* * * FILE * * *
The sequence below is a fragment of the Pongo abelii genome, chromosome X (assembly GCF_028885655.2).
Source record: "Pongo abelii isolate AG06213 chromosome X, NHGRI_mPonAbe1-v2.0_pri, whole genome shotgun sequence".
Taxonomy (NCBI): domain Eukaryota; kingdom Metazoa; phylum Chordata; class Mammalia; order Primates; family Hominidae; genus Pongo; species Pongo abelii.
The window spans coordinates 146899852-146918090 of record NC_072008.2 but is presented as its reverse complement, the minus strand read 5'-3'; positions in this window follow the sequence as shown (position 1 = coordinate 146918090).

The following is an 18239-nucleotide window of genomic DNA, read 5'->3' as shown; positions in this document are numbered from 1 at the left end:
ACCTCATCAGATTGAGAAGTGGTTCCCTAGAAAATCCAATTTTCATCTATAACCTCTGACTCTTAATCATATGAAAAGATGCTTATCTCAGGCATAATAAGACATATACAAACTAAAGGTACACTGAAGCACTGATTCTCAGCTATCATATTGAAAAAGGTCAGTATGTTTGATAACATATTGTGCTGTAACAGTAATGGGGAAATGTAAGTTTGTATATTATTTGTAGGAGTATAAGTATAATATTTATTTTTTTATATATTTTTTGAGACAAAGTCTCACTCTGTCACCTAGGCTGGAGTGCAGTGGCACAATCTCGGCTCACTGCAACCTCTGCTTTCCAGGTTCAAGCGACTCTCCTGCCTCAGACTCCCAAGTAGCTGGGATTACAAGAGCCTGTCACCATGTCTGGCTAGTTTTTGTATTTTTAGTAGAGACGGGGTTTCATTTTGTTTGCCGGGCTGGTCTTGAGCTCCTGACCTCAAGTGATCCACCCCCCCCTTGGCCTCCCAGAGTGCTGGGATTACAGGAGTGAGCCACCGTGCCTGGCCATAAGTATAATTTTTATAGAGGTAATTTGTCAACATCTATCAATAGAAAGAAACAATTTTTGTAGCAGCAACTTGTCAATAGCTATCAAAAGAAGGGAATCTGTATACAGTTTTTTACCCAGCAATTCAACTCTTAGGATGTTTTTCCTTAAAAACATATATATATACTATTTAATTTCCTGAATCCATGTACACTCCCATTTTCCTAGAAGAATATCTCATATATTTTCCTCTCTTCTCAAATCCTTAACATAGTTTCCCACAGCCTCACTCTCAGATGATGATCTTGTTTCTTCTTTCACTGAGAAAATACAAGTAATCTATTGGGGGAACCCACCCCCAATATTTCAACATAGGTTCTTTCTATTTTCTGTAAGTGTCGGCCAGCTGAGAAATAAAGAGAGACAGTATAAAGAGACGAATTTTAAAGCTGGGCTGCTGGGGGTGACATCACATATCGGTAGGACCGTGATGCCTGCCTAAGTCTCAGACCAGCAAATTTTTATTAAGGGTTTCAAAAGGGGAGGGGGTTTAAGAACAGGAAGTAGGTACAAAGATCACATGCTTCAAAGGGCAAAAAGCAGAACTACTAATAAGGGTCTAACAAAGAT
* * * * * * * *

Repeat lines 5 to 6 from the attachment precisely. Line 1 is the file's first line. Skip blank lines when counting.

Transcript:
The following is an 18239-nucleotide window of genomic DNA, read 5'->3' as shown; positions in this document are numbered from 1 at the left end:
ACCTCATCAGATTGAGAAGTGGTTCCCTAGAAAATCCAATTTTCATCTATAACCTCTGACTCTTAATCATATGAAAAGATGCTTATCTCAGGCATAATAAGACATATACAAACTAAAGGTACACTGAAGCACTGATTCTCAGCTATCATATTGAAAAAGGTCAGTATGTTTGATAACATATTGTGCTGTAACAGTAATGGGGAAATGTAAGTTTGTATATTATTTGTAGGAGTATAAGTATAATATTTATTTTTTTATATATTTTTTGAGACAAAGTCTCACTCTGTCACCTAGGCTGGAGTGCAGTGGCACAATCTCGGCTCACTGCAACCTCTGCTTTCCAGGTTCAAGCGACTCTCCTGCCTCAGACTCCCAAGTAGCTGGGATTACAAGAGCCTGTCACCATGTCTGGCTAGTTTTTGTATTTTTAGTAGAGACGGGGTTTCATTTTGTTTGCCGGGCTGGTCTTGAGCTCCTGACCTCAAGTGATCCACCCCCCCCTTGGCCTCCCAGAGTGCTGGGATTACAGGAGTGAGCCACCGTGCCTGGCCATAAGTATAATTTTTATAGAGGTAATTTGTCAACATCTATCAATAGAAAGAAACAATTTTTGTAGCAGCAACTTGTCAATAGCTATCAAAAGAAGGGAATCTGTATACAGTTTTTTACCCAGCAATTCAACTCTTAGGATGTTTTTCCTTAAAAACATATATATATACTATTTAATTTCCTGAATCCATGTACACTCCCATTTTCCTAGAAGAATATCTCATATATTTTCCTCTCTTCTCAAATCCTTAACATAGTTTCCCACAGCCTCACTCTCAGATGATGATCTTGTTTCTTCTTTCACTGAGAAAATACAAGTAATCTATTGGGGGAACCCACCCCCAATATTTCAACATAGGTTCTTTCTATTTTCTGTAAGTGTCGGCCAGCTGAGAAATAAAGAGAGACAGTATAAAGAGACGAATTTTAAAGCTGGGCTGCTGGGGGTGACATCACATATCGGTAGGACCGTGATGCCTGCCTAAGTCTCAGACCAGCAAATTTTTATTAAGGGTTTCAAAAGGGGAGGGGGTTTAAGAACAGGAAGTAGGTACAAAGATCACATGCTTCAAAGGGCAAAAAGCAGAACTACTAATAAGGGTCTAACAAAGAT